TED LEO/PHARMACISTS Ah… so that’s where he gets his ideas.

Ted Leo/ Pharmacists

Sun Mar 2

Blackbird

Hearts of Oak, the new album by Boston's Ted Leo/Pharmacists, is another punk rock record in the tradition of Leo's peers and heroes: Joe Strummer, Billy Bragg, Fugazi. It doesn't preserve their sound so much as their approach--Leo is an articulate rebel with ethics and a pack of hooks, literary references, politics, and perfect guitar solos. He sings in fever-pitched paragraphs all over this record like a fiery, mod Elvis Costello, and his lyrics come straight from a family of English majors. (Read the lyrics to his former bands, Chisel and the Sin-Eaters, or his brothers' bands, Holy Childhood, The Lapse and the Van Pelt.)

Ted Leo's solid, intelligent music and humble appeal is infectious, and after playing in underground bands for years, Hearts of Oak has landed Pharmacists in all the major rock mags. Last week, on Conan O'Brien, the band not only rocked the show (they played their first single, "Where Have all the Rude Boys Gone?"), but Leo seized the opportunity to express dissent, by scrawling the words "NO WAR" across his guitar.

It was a punk thing to do, and Leo is a manifestation of punk rock as ideology. While he's outspoken, he's not reactionary, and his intelligence makes him all the more powerful. For instance, on the soccer-themed photo that graces the cover of Hearts of Oak, he comments, "We took the pictures over the summer, when I was in the midst of World Cup Fever. But there's another whole aspect to the 'Hearts of Oak' theme. The phrase comes from an old British naval hymn, where the sailors are singing how their hearts are as strong as the oak of their ships. Also, the Ghanian national soccer team in the '60s was called the Hearts of Oak. It was this crazy Cinderella story where this super-poor nation's team practiced in bare feet in a dirt lot, but they went on to all these international championships. And they became this symbol for pan-African unity when they got going in the '60s, post-colonial period.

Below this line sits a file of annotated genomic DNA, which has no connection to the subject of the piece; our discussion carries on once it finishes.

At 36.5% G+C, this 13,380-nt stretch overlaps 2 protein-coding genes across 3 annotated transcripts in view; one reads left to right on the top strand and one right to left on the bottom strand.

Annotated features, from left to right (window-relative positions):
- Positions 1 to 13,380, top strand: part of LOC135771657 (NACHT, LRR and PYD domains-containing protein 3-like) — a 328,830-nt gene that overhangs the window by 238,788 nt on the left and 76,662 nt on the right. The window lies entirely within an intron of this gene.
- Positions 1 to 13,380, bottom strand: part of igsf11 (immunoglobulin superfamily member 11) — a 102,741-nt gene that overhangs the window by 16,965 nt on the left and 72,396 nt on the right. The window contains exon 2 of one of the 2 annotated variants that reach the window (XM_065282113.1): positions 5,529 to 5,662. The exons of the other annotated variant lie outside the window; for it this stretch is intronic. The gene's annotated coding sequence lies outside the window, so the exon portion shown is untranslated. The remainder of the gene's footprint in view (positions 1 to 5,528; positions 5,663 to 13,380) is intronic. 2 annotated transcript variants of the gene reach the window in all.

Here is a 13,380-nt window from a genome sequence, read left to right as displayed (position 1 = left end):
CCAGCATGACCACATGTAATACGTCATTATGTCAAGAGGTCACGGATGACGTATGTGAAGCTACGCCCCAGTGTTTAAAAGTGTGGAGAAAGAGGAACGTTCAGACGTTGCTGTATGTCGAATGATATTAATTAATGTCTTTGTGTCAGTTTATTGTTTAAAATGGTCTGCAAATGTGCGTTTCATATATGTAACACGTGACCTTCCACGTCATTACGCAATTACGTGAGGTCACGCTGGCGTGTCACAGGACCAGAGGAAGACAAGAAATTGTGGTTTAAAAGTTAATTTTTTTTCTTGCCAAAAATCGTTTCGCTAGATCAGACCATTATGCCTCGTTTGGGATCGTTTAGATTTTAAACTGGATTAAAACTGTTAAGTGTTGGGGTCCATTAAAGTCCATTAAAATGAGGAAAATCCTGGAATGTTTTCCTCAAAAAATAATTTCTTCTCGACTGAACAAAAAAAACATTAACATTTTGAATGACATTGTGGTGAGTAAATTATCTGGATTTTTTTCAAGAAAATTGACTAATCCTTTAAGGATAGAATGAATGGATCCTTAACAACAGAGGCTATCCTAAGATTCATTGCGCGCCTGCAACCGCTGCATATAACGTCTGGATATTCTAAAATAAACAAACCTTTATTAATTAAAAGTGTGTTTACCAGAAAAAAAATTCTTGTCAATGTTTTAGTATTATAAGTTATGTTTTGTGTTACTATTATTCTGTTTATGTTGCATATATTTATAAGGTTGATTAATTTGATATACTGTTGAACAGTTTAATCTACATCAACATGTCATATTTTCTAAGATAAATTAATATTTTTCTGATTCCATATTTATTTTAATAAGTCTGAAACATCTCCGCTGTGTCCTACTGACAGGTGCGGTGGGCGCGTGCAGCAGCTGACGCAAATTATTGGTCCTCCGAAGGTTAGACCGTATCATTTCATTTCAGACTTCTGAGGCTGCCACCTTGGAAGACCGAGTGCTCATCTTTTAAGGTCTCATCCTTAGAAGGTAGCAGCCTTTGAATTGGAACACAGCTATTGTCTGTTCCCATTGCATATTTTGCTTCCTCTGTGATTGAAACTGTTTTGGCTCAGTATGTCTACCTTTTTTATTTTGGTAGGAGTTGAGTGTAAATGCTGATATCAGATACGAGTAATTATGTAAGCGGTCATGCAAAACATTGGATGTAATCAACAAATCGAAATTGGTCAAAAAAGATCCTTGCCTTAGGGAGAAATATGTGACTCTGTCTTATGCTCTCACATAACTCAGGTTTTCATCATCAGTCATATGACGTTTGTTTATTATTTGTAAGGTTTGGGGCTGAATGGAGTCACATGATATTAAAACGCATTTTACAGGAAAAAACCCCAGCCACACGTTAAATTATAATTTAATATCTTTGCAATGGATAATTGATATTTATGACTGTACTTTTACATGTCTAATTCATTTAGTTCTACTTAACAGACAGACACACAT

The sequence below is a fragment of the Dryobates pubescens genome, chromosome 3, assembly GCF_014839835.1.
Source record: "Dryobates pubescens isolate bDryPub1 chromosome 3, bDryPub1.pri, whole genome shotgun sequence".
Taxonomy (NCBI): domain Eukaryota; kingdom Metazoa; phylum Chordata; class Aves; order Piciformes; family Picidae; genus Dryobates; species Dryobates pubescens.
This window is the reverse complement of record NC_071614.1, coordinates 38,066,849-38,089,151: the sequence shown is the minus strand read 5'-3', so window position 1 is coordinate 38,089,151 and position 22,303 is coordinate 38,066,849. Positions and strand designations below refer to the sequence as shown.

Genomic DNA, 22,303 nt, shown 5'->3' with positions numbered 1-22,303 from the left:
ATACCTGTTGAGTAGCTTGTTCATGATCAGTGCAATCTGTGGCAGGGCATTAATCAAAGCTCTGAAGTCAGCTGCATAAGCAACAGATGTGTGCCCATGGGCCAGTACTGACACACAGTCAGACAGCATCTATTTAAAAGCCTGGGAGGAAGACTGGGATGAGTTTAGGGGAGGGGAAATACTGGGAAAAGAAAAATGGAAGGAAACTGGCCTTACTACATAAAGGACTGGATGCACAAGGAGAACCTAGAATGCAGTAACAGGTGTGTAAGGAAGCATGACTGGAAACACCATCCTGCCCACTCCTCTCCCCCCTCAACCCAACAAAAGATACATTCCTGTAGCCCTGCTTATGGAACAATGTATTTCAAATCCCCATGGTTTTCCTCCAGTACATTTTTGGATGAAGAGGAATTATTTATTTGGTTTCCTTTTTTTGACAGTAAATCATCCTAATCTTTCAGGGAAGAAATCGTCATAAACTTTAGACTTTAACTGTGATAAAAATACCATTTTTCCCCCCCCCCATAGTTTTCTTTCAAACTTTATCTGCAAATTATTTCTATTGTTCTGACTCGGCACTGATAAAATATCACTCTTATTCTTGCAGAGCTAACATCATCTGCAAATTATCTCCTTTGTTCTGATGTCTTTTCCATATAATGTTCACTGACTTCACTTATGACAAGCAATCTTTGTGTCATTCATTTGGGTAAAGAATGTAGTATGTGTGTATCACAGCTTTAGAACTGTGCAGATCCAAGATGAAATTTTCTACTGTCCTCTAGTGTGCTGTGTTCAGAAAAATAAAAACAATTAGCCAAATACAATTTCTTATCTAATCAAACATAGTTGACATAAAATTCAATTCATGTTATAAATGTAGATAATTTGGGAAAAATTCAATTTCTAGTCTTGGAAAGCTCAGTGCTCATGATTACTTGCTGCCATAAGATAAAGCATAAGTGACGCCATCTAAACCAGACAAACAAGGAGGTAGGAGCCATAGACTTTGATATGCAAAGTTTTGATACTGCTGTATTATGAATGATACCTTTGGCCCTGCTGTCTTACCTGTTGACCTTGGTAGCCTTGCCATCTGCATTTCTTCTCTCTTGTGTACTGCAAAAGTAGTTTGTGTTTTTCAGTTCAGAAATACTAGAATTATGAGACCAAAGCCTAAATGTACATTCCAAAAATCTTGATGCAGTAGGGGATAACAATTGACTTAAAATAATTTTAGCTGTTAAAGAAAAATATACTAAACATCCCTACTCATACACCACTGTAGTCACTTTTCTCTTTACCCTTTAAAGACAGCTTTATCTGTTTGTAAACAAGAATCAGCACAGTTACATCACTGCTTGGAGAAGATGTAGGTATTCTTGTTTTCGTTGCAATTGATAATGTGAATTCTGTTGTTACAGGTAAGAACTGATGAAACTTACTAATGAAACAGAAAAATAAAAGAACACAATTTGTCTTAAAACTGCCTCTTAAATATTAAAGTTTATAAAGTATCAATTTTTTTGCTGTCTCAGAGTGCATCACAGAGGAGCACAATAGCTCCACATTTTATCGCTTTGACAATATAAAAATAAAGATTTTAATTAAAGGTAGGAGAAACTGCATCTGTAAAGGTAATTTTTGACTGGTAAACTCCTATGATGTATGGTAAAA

"It borders on a Lifetime Network inspirational story, but it was something I was obsessed with when I started writing the stuff on the record. And the song 'Hearts of Oak,' itself, is actually more about girls in punk rock," finishes Leo.

"Hearts of Oak," the song in question, includes the lyric, "If you think everything is cool/can't you hear what the girls go through? Can you tell me that it's not true?"

Okay, Ted Leo knows about pan-African unity, Ghanian soccer teams, AND wrote a song about girls being marginalized in punk rock. I am now in love with him.

"Everything has swung back around in the last few years to where nobody cares about shit anymore!" he continues. "Unless you're going to really pure, underground hardcore shows, nobody fuckin' cares! Nobody cares about the fact that there are no girls onstage, nobody cares about the fact that there are only white people onstage or in the crowd. What's going on? What happened that nobody fuckin' cares anymore?"

This passion is why America, Spin, the Mercury and Conan O'Brien have all fallen for Ted Leo: because he cares enough to write extremely good rock songs that flourish with contentious fervor. He has a backbone, yet he's not alienating, and he represents a voice of the people, much in the way Bruce Springsteen did before he cheesed out on us. You can hear it in Leo's music, which is full of optimism. He says, "Ultimately, it's a very guarded optimism. A sort of resigned-to-futility optimism. It's an optimism based on the idea that the good things exist, and that even if it is a total waste of time and effort to try and actually get them, just know that they're there to give you fuel for the fire."